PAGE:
"Well," Mrs. Craft says, putting the snap back into her voice, "everything seems like it'll last forever when you're young. At any rate, we all hated staying in bomb shelters - my family, that is - the shelters were so full of terrified people, and terror can be infectious. We much preferred to stay home and practice that very British sort of stubbornness of pretending nothing was wrong when bombs were falling all around us. One night there was a raid, and the explosions sounded so close that I was sure we'd be hit at any moment, but we weren't. When the sun came up, I went into the yard to see if anything had happened to the houses surrounding ours, and that's when I saw it."
"The bomb," she says, with a wry smile. "An incendiary bomb that had landed in our yard, but hadn't exploded."
My jaw drops. "It hadn't exploded?" is all I can think of to say.
She shakes her head, smile deepening. "It was just sitting there, this little cylinder in our back garden. But it was live."
"How did you know?"
The smile on her face disappears, and she looks puzzled. "I don't know how I knew, I just knew, looking at the thing, that it would go off with just the slightest tap. And there was my little brother calling me, "Tabitha, what is it,' and about to run out into the yard."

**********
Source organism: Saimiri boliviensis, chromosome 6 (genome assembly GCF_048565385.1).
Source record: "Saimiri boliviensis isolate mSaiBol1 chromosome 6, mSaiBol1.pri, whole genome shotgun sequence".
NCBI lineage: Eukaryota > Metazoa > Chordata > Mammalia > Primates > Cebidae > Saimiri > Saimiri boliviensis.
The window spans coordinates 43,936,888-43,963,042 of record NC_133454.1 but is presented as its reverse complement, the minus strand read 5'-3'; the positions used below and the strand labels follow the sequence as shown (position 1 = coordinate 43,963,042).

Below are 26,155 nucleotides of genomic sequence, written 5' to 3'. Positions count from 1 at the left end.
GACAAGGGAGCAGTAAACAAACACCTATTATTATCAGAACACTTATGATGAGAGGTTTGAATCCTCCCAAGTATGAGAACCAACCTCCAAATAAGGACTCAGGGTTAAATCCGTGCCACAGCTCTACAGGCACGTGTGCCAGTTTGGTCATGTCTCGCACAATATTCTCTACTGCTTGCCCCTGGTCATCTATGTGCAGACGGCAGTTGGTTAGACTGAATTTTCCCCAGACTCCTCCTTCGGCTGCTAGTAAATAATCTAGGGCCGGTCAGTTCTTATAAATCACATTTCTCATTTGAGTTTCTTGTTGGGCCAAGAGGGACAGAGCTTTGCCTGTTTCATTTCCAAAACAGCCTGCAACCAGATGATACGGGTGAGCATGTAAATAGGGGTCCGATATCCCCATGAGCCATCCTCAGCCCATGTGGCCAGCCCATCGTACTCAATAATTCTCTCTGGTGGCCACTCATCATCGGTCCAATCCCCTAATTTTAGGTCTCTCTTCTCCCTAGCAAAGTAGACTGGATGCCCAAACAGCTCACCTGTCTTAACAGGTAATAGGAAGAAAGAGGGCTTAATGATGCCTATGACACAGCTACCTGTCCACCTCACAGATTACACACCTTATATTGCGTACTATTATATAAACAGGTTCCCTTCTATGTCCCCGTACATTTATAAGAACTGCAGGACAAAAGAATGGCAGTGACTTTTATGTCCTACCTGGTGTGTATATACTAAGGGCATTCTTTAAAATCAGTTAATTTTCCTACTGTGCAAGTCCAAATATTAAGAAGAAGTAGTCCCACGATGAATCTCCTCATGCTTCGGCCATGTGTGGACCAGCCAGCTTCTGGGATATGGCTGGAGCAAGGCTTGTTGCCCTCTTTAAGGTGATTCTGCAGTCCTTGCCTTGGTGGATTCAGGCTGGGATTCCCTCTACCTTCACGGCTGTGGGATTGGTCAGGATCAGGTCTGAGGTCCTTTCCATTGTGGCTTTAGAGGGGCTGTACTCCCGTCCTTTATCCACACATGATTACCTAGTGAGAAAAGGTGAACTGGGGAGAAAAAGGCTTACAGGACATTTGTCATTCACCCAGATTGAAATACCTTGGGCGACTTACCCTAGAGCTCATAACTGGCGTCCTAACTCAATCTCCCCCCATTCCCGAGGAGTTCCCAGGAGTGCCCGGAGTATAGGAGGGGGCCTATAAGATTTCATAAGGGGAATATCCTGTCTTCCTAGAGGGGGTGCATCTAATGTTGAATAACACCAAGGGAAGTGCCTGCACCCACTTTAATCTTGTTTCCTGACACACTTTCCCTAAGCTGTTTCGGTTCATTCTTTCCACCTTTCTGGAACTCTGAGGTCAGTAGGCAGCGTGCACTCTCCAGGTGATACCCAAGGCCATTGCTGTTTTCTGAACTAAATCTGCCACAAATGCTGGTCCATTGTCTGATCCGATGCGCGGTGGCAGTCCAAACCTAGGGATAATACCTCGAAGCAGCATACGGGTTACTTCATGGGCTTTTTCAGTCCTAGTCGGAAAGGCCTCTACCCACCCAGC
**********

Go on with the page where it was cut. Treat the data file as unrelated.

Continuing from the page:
"So what did you do?" I ask, breathless and for the moment forgetting that both Mrs. Craft and her brother had obviously lived through it.
"Well I certainly didn't think about it much, except that I had to keep Timothy away from it. I ran to the thing and picked it up, very slowly."
I stare at her, too shocked to comment.
"I could feel it practically humming in my hands, as though it really was alive - and Timothy was about to knock into me so I just thought at the thing and suddenly-" She jerks her hands up. "It was dead."
"Dead?" I echo.